Farewell To France

Having said farewell to the gite we had enjoyed for much of November and with an intention to reach Spain before it got very much colder, we began heading east through France in intermittent jumps, stopping here and there as we went. We had originally planned to head directly south from the Gers Department and cross the Pyrenees to reach Spain, but with heavy snow surrounding the higher portions of the road passes we decided not to chance it, opting instead use the motorways towards Perpignan and cross on the eastern edge of the mountains.


Our first stop, however, wasn’t very far from the gite at all since it was our much-visited base in Condom, where we spent some time with our Swiss friends who run the Biocoop organic supermarket there. They are such wonderful people, so kind and generous to both people and the many animals they have rescued over the years (in addition to running a shop!) that we just can’t pass by without saying hello. Plus, we had a few practical tasks to get sorted, not least organising a blood test for all of the dogs.

I may write a little more in future about some of the things we have become aware of touring with 5 dogs, but one those things is the various infectious diseases that are prevalent in different parts of Europe. In this case, our concern was a disease called leishmaniasis which is a particular problem in parts of southern Europe and is transmitted by biting sandflys, which are like tiny mosquitoes. The reason we were concerned was that some of the dogs had been showing symptoms of the cutaneous form of the disease for a few months now, ever since we had broken down in Italy.

As it turned out, the place we broke down had a lot of sandflys about at dawn and dusk and we had found several bites on each of the dogs, so we knew it was a risk that one of those bites might have carried the disease. However, that said, they could equally well have picked up the disease earlier in the year in Spain as well. Either way, we had been concerned about the symptoms for a while and we wanted to put our minds at rest and/or start treatment if necessary. We’d initially had a single blood test done in October with a small sample from each dog all mixed together, just to find out if ‘anyone’ had it because the vet was sceptical about the symptoms, which could have been all manner of other things. Unfortunately, that mixed sample came back positive for leishmaniasis, albeit at a low level, so we had to get them all done individually.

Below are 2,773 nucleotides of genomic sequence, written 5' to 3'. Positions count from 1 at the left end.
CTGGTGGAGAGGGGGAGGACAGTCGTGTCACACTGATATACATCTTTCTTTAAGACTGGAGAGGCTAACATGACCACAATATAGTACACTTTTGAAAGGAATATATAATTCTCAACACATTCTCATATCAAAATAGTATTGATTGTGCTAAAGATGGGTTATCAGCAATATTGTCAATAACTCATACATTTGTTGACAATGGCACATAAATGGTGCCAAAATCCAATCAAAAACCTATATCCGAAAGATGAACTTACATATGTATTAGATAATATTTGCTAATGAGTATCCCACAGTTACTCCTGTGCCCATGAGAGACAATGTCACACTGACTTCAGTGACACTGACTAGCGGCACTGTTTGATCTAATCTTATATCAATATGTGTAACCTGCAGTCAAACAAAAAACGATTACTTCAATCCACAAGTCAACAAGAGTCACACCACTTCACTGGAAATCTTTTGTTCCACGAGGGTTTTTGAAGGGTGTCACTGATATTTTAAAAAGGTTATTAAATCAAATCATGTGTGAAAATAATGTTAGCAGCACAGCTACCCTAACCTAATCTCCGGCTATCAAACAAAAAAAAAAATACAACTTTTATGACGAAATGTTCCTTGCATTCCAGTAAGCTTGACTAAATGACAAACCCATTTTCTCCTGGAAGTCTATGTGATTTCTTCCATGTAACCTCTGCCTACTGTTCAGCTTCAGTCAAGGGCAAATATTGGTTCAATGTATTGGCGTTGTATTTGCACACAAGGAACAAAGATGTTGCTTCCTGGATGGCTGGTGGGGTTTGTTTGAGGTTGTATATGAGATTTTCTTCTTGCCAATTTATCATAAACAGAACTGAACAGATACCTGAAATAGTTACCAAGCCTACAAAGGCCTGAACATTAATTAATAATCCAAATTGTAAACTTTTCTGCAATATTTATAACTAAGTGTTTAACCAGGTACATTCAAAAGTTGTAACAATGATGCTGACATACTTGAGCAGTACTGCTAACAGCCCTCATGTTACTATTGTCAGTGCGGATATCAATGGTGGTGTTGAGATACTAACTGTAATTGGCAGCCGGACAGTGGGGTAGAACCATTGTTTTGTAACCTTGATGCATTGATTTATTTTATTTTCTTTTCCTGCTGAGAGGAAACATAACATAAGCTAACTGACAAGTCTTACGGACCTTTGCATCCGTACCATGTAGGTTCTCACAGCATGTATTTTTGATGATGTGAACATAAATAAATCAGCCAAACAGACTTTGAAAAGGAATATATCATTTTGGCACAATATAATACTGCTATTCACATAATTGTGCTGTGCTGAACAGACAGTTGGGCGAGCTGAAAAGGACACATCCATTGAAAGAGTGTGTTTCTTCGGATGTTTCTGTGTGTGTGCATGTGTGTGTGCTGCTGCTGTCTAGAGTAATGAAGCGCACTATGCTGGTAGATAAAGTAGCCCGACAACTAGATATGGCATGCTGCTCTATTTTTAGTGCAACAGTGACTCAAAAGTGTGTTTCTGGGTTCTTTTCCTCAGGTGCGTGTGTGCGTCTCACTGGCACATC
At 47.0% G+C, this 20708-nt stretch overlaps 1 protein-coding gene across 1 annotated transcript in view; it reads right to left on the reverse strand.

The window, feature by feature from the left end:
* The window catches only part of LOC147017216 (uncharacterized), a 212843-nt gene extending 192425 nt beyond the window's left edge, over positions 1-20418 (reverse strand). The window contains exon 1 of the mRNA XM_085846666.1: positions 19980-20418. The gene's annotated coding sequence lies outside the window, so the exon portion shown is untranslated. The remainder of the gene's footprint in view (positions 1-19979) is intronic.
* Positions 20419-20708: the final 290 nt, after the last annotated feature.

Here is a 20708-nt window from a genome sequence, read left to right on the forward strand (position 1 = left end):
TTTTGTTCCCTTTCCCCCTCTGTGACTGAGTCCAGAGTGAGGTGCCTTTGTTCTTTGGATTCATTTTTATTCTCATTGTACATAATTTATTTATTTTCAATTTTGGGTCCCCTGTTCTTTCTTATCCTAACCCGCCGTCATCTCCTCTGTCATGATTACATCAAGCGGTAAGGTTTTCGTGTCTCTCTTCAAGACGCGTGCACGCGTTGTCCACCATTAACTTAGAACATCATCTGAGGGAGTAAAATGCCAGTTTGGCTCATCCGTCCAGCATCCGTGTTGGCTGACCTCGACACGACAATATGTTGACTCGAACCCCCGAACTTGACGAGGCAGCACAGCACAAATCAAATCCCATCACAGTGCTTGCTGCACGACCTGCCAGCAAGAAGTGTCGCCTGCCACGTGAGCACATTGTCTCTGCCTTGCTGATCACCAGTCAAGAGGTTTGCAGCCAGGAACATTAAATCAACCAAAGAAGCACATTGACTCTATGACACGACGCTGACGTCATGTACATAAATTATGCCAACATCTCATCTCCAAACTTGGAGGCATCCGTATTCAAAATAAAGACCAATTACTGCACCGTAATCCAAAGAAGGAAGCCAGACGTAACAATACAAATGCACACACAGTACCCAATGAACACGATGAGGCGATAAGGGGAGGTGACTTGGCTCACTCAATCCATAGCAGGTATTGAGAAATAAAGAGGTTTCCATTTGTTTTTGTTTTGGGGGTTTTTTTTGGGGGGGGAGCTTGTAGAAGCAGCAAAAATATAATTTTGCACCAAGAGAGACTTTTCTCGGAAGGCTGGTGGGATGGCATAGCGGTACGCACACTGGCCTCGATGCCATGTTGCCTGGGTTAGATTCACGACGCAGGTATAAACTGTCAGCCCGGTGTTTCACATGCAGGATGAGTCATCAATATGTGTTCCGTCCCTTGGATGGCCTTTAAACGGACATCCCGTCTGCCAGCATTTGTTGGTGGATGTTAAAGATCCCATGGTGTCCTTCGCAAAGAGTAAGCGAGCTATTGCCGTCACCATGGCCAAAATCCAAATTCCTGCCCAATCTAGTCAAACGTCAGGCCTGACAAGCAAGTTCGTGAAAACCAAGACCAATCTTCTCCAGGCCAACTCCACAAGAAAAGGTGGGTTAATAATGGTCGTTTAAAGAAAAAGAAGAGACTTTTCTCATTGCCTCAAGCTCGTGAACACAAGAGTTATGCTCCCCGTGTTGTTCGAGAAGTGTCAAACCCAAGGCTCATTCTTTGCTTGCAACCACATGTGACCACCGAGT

Having all five dogs in and out of the vets in one long appointment slot was trying, to say the least. Esther, as usual, was amazing, speaking French and handling the gang inside the vets while I tried to keep the van out of the way and was on hand for dog switches. Later that day we got to give them a final big run on Condom park. The park there is one of our favourite things about Condom. It’s big, green, safe and full of dogs and their friendly owners. Our gang, as you might expect, have become quite well known during our various visits in the last two years and every time we go there now we seem to bump into a human/dog combo we all know by name. It’s lovely. Sporting their matching purple bandages, they all got a bit of extra attention on that final day.

We also, somehow, managed to squeeze in a leishmaniasis test for Esther as well. She’d had an enormous, very sore and long-lasting sandfly bite herself some time ago and had been concerned ever since. However, because of not understanding how the medical system really worked in France for non-urgent matters and also not knowing how expensive it might be, we hadn’t gotten around to doing anything about it. Then, the day before we were due to leave Condom, we finally bit the bullet, walked into a doctors surgery and found that getting an appointment for a blood test, at a dedicated test centre nearby, was as simple as the doctor signing a piece of paper. And the test itself cost all of 17 euros! Which included being able to log in and download the results 3 days later. That was actually 3 euros cheaper than testing one of the dogs, although to be fair Esther struggled less. End result, Esther doesn’t have leishmaniasis and we can relax about it.